Everyone knows about the proliferation of the latest “deal” emails and offers (a.k.a. Groupon, Living Social, Google Offers, and the like). However, marketing is more than just offering a discount. Marketing that relies only on price cuts becomes a battle over the lowest price but that doesn’t help company grow or build long-term customer relationships. (There will always be a competitor with a lower price who can steal away your price-driven customers.)
Instead, what is needed is an evolution of marketing to focus on listening to customers, engaging in dialogue with them, and being responsive. Those are key elements to earning customer loyalty. Think about your customer relationships as a 2-way street instead of just focusing on the 1-way street of transactions/purchases which tends to treat customers as nothing more than a walking wallet. If you focus on 2-way dialogue and create great customer experiences you’ll find that customers wish to repeat the experience (buy from you again). And maybe they will even tell their friends (cha ching!).
In your marketing efforts, be sure to focus on providing value to customers (value doesn’t necessarily mean price-based offers). Yes, there will always be a segment of consumers that primarily act based on price, but I’m talking about the rest of the universe who can more effectively contribute to your bottom line. It’s been proven in more and more surveys that there are customers willing to pay more for a better experience (which is of value to them).
How can you provide value to your customers (read: what do your customers value)?
Here are a few ideas:
- YOUR PROCESSES: Make it easy for customers to do business with you (customers value their time). You can do this by making it easy to buy, to renew, to repurchase, to pay an invoice, to make a return or reach an agent who can quickly solve problems. This can be a real differentiator from your competition and can contribute to loyalty. Heard of Commerce Banks “kill a stupid rule” approach (read here: http://www.bankstocks.com/ArticleViewer.aspx?ArticleID=3735&ArticleTypeID=2) this can help you kill bad processes making customers lives easier.
- WHAT CUSTOMERS NEED: Think about what your customers need…and do what you can to support/ solve /meet that need. This need doesn’t have to be just around your product/service. Perhaps your customers need first access to information so they can make decisions faster, or perhaps they value “being the first to know.” I’ve had firsthand experience with a company where getting first access to new content was hugely valuable to our customer evangelists. They wanted to be first to share that new content and I discovered this was a HUGE traffic driver for the website. We grew traffic (for free) by tapping into that need. That was of high value to our customers and kept them coming back because we satisfied this need for them.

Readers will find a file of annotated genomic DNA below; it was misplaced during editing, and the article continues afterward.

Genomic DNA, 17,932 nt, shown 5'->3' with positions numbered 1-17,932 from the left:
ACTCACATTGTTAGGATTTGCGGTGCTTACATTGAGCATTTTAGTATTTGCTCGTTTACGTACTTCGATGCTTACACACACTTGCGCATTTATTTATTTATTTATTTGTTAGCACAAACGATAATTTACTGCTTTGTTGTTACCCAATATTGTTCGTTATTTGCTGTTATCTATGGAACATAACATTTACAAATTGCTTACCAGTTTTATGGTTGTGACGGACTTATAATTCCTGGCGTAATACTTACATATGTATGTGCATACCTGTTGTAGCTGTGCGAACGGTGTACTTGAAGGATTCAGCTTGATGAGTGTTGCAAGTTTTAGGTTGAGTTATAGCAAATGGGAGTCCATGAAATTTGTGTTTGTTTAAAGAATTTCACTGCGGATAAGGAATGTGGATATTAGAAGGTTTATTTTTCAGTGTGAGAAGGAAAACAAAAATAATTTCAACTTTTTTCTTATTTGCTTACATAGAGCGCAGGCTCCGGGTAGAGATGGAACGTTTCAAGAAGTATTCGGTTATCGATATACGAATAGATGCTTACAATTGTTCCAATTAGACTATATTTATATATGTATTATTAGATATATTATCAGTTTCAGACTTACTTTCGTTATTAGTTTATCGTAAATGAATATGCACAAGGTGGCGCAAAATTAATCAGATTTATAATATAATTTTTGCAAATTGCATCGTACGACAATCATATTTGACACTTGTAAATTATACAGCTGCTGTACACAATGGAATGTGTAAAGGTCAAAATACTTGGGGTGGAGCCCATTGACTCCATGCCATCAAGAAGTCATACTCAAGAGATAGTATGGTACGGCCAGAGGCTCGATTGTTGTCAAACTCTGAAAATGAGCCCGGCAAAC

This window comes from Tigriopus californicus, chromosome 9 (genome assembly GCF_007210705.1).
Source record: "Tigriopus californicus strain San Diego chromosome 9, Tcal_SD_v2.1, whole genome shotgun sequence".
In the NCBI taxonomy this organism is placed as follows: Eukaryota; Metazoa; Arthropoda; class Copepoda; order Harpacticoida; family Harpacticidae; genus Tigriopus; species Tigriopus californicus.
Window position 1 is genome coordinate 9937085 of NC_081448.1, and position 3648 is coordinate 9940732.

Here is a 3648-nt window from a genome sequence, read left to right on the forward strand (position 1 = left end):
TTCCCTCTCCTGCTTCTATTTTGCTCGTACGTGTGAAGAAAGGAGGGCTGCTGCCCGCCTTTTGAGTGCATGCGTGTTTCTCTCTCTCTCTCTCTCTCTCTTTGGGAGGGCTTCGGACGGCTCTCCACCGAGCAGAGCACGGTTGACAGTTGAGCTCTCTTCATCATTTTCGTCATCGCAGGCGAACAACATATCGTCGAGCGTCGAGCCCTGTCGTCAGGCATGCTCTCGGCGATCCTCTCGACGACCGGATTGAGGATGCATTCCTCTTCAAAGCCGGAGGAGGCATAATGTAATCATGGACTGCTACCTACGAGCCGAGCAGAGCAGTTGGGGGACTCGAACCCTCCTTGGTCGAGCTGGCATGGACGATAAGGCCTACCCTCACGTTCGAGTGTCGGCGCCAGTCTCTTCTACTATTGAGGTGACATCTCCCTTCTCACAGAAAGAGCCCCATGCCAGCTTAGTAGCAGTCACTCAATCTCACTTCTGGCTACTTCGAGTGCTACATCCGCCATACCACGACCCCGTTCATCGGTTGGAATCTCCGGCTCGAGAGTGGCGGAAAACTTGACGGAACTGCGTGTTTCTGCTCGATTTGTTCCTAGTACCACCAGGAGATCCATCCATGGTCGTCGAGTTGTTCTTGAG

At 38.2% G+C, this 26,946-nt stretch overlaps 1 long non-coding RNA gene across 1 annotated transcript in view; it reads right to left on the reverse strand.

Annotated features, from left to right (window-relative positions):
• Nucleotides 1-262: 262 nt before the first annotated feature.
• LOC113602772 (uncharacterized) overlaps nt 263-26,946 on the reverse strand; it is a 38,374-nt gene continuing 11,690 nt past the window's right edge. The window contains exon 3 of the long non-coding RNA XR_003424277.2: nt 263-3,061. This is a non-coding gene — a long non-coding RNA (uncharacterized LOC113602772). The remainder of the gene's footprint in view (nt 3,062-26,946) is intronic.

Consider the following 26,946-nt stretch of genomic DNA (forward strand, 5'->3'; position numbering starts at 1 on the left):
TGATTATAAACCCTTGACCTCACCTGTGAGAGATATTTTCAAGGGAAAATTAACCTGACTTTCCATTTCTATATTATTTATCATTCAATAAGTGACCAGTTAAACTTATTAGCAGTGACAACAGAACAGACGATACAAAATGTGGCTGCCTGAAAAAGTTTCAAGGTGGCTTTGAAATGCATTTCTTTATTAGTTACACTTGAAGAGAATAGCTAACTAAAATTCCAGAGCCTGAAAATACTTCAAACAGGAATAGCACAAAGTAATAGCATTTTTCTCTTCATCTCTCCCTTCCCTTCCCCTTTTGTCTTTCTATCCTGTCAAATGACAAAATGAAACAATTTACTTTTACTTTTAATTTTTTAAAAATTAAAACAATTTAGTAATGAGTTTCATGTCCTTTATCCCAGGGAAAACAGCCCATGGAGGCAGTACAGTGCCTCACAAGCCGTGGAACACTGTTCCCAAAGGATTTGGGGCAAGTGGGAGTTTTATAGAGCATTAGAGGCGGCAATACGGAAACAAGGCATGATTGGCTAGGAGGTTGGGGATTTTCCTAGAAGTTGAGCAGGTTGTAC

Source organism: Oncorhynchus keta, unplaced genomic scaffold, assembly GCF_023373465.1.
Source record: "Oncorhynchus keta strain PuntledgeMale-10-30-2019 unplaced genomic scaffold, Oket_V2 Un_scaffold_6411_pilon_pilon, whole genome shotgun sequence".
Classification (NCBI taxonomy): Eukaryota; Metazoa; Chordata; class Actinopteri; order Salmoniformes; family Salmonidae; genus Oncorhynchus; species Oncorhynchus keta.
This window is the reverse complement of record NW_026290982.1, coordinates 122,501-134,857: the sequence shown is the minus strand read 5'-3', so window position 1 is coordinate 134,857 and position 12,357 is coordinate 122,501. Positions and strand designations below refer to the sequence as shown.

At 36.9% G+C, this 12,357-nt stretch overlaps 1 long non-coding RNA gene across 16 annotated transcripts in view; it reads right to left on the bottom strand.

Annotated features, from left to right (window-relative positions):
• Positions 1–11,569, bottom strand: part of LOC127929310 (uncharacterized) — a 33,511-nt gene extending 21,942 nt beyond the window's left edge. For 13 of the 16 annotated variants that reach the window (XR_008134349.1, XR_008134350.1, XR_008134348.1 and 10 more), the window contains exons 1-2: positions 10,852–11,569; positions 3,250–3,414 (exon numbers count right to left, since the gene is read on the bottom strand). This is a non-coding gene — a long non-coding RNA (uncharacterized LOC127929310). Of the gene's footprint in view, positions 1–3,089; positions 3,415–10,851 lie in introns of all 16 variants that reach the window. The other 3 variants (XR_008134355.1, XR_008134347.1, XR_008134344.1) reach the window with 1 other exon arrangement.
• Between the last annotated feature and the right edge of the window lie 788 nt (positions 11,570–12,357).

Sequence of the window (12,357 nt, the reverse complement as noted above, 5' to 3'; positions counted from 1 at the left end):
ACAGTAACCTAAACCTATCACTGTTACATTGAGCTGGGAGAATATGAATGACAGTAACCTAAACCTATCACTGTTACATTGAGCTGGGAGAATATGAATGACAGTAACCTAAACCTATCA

- YOUR MESSAGES: Stop selling and pushing and start helping, educating and sharing with your customers. Here’s an example of what I mean. Home services professionals can help educate their customers on how to care for their homes rather than just sending out discounts. After all, how many discount emails can a customer really use from a painting company? Instead, they can recommend the best schedule for maintenance (not just the kind related to painting, for example) and the best way to protect the value of a home. Other ideas of value could be how often to paint the inside or outside of your home. Or, when to replace a hot water heater or how can you determine if your washing machine is about to call it quits. There are plenty of home owners who value free education about maintaining their home investment. And they will value the company who makes it easy for them to do this.
- A GUIDELINE: The best rule of thumb for the ratio of information/ education to promotion/ sales messages in your communication is 80% education, 20% promotion (it can vary, but keep close to this ratio to best engage customers in the long term). This applies to all marketing: e-mail marketing, social media, etc. It’s not that promotional offers are bad, but customers wear tired of them quickly. Here’s an example of wear out on promotional messages: I have received one email a week selling me on the premium service of YouSendIt.com. Every subject line is about buying their service. How many customers want to see you selling your services in their email box continually? None. There is nothing new in each email and nothing of value to me and thus it becomes a negative customer experience. I finally unsubscribed after deleting their messages for weeks. Now they don’t have permission to contact me, and all because they didn’t offer value but instead just pushed their paid services on me.
Moving away from too many price promotions allows you to instead listen to what your customers value and rethink your marketing messages to orient around what they feel is valuable. Have a dialogue. There is no dialogue when marketing just consists of transaction focus messages – that is pushy. The best approach for long-term customer value and business value is to offer information and education, ask for customer feedback, listen to customers and then tailor your marketing messages/methods and business offerings accordingly.